Southern California Coastal & Inland Valleys
Last Chance to Plant Peas
Peas and other legumes will germinate better when an innoculant of nitrogen-fixing bacteria is used. One way to dust the seeds is to pour them into the package of innoculant, fish them out, and plant them. Wetting the innoculant gets more of it to stick to the seeds. I find it quicker and less messy to pour a line of innoculant directly into the furrow, place the seeds on top of it, then gently draw the soil over the seeds and water it all in.
Transplant Cool-Weather Crops and Berries
Transplant artichokes, asparagus, broccoli, Brussels sprouts, cabbage, cauliflower, kale, and rhubarb. Also transplant strawberry, blackberry, and raspberry roots so they'll bear a good crop of fruit this year.
When harvesting broccoli, cut the head at an angle with a sharp knife. Snapping or cutting flat across the stem leaves an uneven surface where water can collect; since a callous can't form, decay can set in. Also, cutting too far down the stem, where it is hollow, provides a cavity that can collect water and promote decay. Excessive nitrogen, which makes the plant grow too fast, causes a hollow stem.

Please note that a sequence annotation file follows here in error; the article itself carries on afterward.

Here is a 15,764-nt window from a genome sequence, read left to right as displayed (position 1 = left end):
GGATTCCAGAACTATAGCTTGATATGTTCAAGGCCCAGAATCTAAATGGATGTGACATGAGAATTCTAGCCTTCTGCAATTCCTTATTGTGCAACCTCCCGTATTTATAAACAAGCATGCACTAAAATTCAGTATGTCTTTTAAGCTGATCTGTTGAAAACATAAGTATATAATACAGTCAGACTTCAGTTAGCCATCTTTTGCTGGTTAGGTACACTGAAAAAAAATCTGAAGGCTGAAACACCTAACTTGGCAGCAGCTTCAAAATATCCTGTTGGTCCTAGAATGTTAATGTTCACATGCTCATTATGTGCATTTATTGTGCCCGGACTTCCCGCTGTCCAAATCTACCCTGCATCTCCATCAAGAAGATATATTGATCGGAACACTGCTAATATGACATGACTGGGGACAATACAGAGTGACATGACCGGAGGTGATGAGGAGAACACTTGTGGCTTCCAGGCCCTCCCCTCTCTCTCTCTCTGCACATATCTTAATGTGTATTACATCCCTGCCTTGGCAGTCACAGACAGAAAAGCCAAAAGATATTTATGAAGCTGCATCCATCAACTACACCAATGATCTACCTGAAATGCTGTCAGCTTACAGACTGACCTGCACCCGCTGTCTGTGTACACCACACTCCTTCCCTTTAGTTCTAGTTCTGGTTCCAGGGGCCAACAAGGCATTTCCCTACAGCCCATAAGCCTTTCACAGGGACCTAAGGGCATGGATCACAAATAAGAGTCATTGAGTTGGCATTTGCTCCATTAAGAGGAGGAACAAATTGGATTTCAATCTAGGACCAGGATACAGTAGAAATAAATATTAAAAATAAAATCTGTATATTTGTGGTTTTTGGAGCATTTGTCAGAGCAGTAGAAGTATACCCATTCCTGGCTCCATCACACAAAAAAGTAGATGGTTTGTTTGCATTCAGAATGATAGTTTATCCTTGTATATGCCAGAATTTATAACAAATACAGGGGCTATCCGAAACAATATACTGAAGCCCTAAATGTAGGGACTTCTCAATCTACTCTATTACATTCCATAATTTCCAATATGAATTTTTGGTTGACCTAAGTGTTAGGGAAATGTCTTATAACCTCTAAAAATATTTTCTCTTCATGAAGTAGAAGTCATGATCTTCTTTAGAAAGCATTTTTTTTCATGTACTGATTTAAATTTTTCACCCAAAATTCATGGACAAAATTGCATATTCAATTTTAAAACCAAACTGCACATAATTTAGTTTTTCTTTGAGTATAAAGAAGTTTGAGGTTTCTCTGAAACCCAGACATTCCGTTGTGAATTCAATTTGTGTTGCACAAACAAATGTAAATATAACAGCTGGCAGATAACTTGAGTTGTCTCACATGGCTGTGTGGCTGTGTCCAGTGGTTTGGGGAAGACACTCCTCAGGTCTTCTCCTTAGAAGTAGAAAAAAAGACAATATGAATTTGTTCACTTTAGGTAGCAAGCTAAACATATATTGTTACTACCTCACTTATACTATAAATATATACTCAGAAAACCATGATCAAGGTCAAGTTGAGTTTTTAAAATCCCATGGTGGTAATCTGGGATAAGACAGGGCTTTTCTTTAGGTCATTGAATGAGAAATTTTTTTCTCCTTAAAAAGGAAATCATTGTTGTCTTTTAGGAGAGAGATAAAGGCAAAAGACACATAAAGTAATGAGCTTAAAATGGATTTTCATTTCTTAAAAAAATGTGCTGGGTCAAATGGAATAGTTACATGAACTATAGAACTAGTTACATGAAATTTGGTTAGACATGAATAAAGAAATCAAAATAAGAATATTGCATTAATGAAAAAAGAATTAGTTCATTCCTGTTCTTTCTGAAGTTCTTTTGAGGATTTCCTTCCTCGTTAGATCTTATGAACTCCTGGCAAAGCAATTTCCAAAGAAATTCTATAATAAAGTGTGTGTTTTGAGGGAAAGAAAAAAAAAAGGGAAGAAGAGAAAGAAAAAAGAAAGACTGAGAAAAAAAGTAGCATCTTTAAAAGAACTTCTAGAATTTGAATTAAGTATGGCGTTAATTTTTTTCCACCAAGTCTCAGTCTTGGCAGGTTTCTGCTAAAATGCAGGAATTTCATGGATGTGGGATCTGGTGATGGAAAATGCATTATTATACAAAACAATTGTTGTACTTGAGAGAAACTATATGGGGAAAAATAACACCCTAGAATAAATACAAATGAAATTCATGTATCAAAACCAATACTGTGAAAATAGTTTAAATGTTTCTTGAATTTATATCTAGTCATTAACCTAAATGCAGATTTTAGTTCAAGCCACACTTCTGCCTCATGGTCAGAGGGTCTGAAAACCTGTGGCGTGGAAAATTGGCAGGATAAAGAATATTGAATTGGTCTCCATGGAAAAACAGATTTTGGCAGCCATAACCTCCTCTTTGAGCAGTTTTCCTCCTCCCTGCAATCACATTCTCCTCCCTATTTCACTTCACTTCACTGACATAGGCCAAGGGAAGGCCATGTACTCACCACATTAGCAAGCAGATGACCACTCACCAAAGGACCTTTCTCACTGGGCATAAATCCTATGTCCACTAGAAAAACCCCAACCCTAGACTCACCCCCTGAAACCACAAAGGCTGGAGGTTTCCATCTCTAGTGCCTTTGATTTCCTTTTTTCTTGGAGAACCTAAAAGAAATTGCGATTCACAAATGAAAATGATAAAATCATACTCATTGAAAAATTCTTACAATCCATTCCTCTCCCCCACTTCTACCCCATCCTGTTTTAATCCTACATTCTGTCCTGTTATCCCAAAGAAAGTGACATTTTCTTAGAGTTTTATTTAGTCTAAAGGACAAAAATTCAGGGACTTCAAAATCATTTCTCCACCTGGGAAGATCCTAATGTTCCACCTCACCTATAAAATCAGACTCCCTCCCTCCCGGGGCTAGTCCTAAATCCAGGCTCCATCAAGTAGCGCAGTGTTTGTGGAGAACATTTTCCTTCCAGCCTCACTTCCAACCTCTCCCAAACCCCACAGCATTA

Plant summer-blooming bulbs, corms, and tubers, including acidanthera, agapanthus, tuberous begonias, caladiums, calla lilies, canna lilies, dahlias, daylilies, gladiolus, tuberous iris, ixias, tigridias, tuberoses, and watsonias. Repeat plantings through May for continuous bloom throughout the summer. If you still have some unplanted spring-blooming bulbs that are firm and solid, plant them immediately in rich soil. They probably won't bloom this year, but they'll develop further and bloom next year. If not planted, they'll shrivel away to nothing. These left-over bulbs can also be potted up for forcing. Place them in the refrigerator for eight to ten weeks, keeping the soil moist but not soggy. They should bloom after another three weeks in a brightly lit area.
Root cuttings of dianthus, dusty miller, euryops, felicia, fuchsias, geraniums, ice plant, lavenders, marguerites, mums, saxifrages, sedums, and succulents. Bury three or four nodes in soil amended with humus. Keep the soil moist until you see new growth; then lessen the frequency -- but not length of time -- of watering. Planting several cuttings in each hole will assure that at least some take, and the area will fill in more quickly.